Fort Campbell, KY – The Army’s Enlisted Medical Corps celebrates an important anniversary today. For 125 years, the Army Enlisted Medical Corps has provided quality care and selfless service to Soldiers, Retirees and Family members on the home front and on the battlefield.
“Enlisted Medical Corps Soldiers truly are the backbone of the Army Medical Department,” said Blanchfield Army Community Hospital Command Sgt. Maj. Brian A. Fahl. “We rely on these Soldiers every day to offer compassionate healthcare while promoting wellness. They, along with the medical team, ensure Soldier readiness and resilience among our beneficiaries.”There are currently 17 military occupational specialties for enlisted medical Soldiers. The non-commissioned officer in charge of BACH’s Orthopedic Cast Clinic, Sgt. Timothy Baker, began his career as a medic and later decided to attend training to become an orthopedic specialist. He said that the best part of his job is making his patients happy.
“When they come here they are in so much pain but when they leave they are actually smiling,” said Baker. “It is great just to know that I helped them.”
Col. Cordts said that it is important to take time to recognize Enlisted Medical Corps Soldiers, like Sgt. Baker.
“They are an important component of Army Medicine which includes Soldiers, DA civilians and contractors. The team works together to provide responsible, reliable and relevant healthcare to our beneficiaries,” Fahl said.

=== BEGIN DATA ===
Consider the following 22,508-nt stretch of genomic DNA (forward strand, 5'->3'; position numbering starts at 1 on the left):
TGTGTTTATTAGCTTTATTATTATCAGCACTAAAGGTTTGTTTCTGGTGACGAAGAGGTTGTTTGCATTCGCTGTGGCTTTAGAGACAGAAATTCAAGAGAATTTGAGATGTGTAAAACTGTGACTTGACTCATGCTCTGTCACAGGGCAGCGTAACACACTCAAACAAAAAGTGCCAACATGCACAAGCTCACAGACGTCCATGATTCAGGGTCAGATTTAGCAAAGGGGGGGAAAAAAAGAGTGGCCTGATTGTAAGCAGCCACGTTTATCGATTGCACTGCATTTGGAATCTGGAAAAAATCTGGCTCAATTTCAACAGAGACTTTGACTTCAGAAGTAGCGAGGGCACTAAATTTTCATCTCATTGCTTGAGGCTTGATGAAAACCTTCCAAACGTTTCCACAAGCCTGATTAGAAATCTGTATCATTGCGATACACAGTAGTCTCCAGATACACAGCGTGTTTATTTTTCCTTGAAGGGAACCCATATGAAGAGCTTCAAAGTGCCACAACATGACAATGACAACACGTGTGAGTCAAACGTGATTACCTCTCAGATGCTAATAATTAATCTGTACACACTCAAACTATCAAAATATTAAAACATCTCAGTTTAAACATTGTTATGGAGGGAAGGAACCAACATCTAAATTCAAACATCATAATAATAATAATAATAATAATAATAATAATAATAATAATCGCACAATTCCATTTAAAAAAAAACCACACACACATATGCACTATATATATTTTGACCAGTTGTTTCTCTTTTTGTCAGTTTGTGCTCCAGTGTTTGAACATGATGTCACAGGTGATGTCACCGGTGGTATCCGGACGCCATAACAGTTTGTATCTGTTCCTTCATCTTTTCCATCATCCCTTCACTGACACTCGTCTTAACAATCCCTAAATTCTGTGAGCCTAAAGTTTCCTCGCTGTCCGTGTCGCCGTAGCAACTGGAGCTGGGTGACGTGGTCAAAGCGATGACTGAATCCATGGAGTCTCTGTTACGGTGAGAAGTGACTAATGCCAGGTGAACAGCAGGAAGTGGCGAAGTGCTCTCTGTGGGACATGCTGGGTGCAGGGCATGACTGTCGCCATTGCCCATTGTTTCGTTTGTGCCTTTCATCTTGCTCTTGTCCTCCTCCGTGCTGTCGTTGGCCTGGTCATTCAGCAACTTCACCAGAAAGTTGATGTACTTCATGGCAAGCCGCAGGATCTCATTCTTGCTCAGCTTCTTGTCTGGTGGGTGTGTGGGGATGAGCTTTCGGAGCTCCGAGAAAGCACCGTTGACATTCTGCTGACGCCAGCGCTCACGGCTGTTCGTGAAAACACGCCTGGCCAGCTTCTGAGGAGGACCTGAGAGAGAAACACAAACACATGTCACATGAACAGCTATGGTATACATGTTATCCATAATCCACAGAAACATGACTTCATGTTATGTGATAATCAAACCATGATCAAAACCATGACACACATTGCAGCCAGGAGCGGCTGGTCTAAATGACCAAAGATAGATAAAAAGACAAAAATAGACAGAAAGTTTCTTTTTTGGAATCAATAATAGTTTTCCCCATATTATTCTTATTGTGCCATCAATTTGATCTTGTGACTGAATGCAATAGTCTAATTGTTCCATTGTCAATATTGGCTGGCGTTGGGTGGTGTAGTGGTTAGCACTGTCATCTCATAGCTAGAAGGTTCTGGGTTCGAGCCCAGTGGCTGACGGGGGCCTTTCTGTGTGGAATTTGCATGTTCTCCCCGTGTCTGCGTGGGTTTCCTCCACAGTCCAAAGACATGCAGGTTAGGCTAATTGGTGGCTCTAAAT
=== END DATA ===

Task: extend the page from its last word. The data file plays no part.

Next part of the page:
In 1847, the U.S. Army Surgeon General had asked Congress several times to authorize positions for Hospital Stewards and he would set up a formal school to train them, however, his requests were turned down.
The Army supported his efforts and in 1851 issued an addendum to the Regulations for the Uniform and Dress of the U.S. Army that authorized a “Half Chevron” consisting of a green background with yellow trim and a Caduceus to denote the rank of the Hospital Steward.
Finally in 1856, Congress authorized the Secretary of War to appoint as many Hospital Stewards as needed in the army and mustered onto the hospital rolls as “NCO’s”. This action permanently attached the stewards to the Medical Department.
On March 1st, 1887, the Hospital Corps was finally established. “New Chevrons” denoting the ranks of the hospital stewards were introduced similar to the chevrons worn by all NCO’s in the Army. Hospital stewards wore full sized chevrons that had three stripes below and one on top with a Red Cross in the center. Acting hospital stewards wore the same chevrons except for the stripe on top. Privates of the Hospital Corps wore the “white arm band with a Red Cross” and this date is considered the “Anniversary of the Hospital Corps”.